12.15PM – 2.15 FERAL CHOIR WORKSHOP
Any attendee of the screening is also welcome to participate in the amateur Feral Choir and attend a free workshop of training beforehand in improvised “feral” vocal techniques inspired by insect swarms: sign up here or by emailing email@example.com. The Feral Choir is a legendary vocal experience for those who sing, for those who do not sing and for those who will never sing. Led by the unique and extraordinary singer and improvisation musician Phil Minton, the feral choir is a series of vocal workshops in which choirs are formed on the day, concluding with a public performance of an orchestra of improvised noise. It often focusses on unloved and unwanted sounds – hence it being used to create brand new scores for the mice and locusts and unloved, invasive natures of nature documentary.
The free two-hour workshop from 12.15 – 2.15 at the Leadmill in feral voice techniques will culminate in the mini-concert at the world premiere of Nature’s Nickelodeons, 4-5.30pm on the same day – one of the Special Events at Sheffield Documentary Festival. This public performance will involve around 12 minutes of group improvisation to footage of swarms, locusts, and feral mice overrunning human habitations.
No previous experience of vocal improv is necessary, and this is open to anyone who takes a delight in the freedom to experiment – particularly around ideas of breaking out of habitual modes of human voice to explore all kinds of breathing and vocal techniques to re-imagine nonhuman lives and swarming insects.
Re-Animating Nature as Live Cinema
The modern nature documentary has long been one of the most loved – and most successful – examples of British broadcasting. Moments from Planet Earth II and Blue Planet, such as the bloodcurdling iguana and snake chase scene scored by Hans Zimmer and declared by The Mirror to have become the nation’s “stuff of nightmares”, are live tweeted by thousands of people and rapidly become the TV events of the year. They are also increasingly being loudly argued over in the public eye – regarding bitter issues of authenticity and artifice, which have dogged the nature documentary since its origins (and through its phases of history, from men dressed in gorilla suits for colonial adventure films of the 1920s, to the staged intimacy of science films such as The Private Life of Gannets). From the titillating and the trashy, to the tug on the heart-strings, it’s hard to think of a format which revolves more around the manipulation of audience appeal – including comic and emotional spectacles, melodrama, and dazzling special effects. Why is it so important to intervene in the idea of the nature documentary – often the most passively consumed form of nature narrative – and draw attention back to its social life as, first and foremost, a live experience?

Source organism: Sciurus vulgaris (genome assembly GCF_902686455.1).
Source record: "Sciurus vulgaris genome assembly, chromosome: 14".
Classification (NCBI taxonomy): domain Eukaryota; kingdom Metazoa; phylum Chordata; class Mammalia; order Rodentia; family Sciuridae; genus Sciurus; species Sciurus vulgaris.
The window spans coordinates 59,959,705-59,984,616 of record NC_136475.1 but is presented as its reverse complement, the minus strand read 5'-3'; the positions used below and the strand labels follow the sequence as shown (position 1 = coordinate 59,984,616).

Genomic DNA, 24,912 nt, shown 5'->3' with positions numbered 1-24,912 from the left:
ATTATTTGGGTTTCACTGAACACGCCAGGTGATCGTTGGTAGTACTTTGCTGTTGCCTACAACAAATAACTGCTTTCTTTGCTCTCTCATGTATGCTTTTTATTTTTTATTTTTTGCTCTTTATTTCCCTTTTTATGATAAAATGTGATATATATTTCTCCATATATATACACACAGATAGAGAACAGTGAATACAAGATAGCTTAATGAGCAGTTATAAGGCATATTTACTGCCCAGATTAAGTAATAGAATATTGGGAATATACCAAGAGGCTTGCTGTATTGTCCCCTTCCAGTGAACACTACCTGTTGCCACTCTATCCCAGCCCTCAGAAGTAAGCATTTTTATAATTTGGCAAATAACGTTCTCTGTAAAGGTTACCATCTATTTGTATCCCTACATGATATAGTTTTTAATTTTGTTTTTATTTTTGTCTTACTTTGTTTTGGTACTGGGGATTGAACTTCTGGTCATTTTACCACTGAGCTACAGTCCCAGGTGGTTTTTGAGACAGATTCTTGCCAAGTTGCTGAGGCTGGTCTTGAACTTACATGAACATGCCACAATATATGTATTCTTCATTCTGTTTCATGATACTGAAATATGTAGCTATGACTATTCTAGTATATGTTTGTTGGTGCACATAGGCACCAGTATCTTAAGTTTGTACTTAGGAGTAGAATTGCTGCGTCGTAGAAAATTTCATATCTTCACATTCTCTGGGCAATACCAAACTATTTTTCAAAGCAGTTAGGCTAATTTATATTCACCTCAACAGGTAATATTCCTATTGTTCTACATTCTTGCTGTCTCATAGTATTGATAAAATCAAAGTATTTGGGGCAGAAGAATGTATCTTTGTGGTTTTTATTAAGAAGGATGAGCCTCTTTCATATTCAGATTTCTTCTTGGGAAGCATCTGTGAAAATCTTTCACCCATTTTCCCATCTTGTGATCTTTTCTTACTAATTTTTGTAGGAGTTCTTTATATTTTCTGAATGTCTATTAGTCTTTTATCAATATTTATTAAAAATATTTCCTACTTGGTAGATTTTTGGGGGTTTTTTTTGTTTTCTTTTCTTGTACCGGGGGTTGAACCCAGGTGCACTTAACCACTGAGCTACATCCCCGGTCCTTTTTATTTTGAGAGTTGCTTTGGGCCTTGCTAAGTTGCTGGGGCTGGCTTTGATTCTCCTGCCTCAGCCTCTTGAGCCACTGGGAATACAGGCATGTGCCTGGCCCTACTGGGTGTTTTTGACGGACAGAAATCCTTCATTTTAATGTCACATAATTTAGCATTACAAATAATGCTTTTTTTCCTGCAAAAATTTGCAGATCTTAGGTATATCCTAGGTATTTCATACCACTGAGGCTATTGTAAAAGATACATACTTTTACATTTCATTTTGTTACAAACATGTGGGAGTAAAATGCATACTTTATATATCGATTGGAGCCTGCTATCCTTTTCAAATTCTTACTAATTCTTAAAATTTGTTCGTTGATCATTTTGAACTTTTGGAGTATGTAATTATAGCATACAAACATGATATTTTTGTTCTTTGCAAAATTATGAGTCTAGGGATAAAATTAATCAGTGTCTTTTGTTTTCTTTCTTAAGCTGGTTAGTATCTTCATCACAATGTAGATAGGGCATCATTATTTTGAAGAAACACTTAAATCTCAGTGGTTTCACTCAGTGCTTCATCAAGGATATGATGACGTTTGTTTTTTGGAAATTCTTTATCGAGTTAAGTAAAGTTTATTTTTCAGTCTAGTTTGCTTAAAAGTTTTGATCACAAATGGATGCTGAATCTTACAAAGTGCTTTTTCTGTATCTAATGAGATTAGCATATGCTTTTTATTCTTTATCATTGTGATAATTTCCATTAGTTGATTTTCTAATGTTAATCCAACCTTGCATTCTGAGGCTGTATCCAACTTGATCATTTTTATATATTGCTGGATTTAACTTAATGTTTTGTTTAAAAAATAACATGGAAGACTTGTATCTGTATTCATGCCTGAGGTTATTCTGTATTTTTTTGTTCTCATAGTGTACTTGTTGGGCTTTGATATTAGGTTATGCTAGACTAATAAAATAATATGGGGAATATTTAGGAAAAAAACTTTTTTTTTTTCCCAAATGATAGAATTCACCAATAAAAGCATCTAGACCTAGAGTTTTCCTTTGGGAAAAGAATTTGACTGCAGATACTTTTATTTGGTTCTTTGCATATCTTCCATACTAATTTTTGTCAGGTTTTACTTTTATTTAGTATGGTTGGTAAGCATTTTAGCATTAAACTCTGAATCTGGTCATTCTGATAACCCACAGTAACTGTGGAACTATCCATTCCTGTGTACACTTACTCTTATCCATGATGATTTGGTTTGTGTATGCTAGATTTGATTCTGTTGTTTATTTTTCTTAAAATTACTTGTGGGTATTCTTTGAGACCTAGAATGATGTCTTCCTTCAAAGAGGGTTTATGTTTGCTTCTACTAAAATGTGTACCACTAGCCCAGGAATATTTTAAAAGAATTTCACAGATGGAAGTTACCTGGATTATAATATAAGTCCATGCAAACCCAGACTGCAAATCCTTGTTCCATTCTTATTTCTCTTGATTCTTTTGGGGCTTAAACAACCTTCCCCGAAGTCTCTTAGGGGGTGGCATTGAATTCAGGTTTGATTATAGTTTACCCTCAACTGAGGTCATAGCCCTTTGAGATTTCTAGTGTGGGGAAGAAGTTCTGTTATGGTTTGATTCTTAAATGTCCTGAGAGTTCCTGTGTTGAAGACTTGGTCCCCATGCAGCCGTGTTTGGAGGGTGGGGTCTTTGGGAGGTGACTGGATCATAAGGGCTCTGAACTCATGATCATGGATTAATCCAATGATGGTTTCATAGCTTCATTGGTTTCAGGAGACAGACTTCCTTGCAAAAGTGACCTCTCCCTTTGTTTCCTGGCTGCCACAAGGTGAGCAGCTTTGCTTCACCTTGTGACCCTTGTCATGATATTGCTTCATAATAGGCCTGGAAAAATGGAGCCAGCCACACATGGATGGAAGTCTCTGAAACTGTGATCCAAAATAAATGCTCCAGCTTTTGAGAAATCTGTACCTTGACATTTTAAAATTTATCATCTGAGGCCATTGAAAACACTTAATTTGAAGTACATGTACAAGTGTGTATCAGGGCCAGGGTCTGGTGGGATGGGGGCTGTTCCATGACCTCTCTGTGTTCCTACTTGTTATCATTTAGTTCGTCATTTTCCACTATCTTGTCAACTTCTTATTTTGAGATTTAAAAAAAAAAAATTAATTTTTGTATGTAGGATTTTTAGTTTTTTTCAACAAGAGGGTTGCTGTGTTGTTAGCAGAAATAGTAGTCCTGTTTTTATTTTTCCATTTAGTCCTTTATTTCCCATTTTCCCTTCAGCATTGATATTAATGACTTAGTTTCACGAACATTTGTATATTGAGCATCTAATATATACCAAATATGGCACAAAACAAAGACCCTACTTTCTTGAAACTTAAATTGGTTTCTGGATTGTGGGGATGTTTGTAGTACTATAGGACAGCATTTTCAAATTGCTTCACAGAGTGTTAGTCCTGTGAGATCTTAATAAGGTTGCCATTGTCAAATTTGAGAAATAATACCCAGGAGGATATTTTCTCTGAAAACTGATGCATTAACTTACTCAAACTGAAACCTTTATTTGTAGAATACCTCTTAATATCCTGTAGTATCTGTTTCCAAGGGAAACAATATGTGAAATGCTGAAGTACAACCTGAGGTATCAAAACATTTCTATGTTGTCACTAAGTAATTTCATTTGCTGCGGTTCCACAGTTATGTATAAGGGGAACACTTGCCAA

This event partly builds on Amy’s RGS-IBG postgraduate conference workshop which was titled “Re-animating Nature as Live Cinema”. As much as the “white cube” of the gallery space, we need to break out of the “black box” of the film screen. Amy’s workshop explored the production of immersive and live cinema events provoking and changing the public conversation around ideas of space, geography, nature, and nonhuman others. In particular it focussed on the nature documentary as a hybrid genre format, and as produced by diverse screening practices: mobile cinema; live music; 3D spectacles; DIY cinema; IMAX technologies; national television events; live-streaming; and even the history of zoo cinemas and theme parks, including the audio-animatronic installations at the Spaceship Earth cinema. How can we intervene in these super-popular divergent forms in our writing, our curating, and our work as geographers?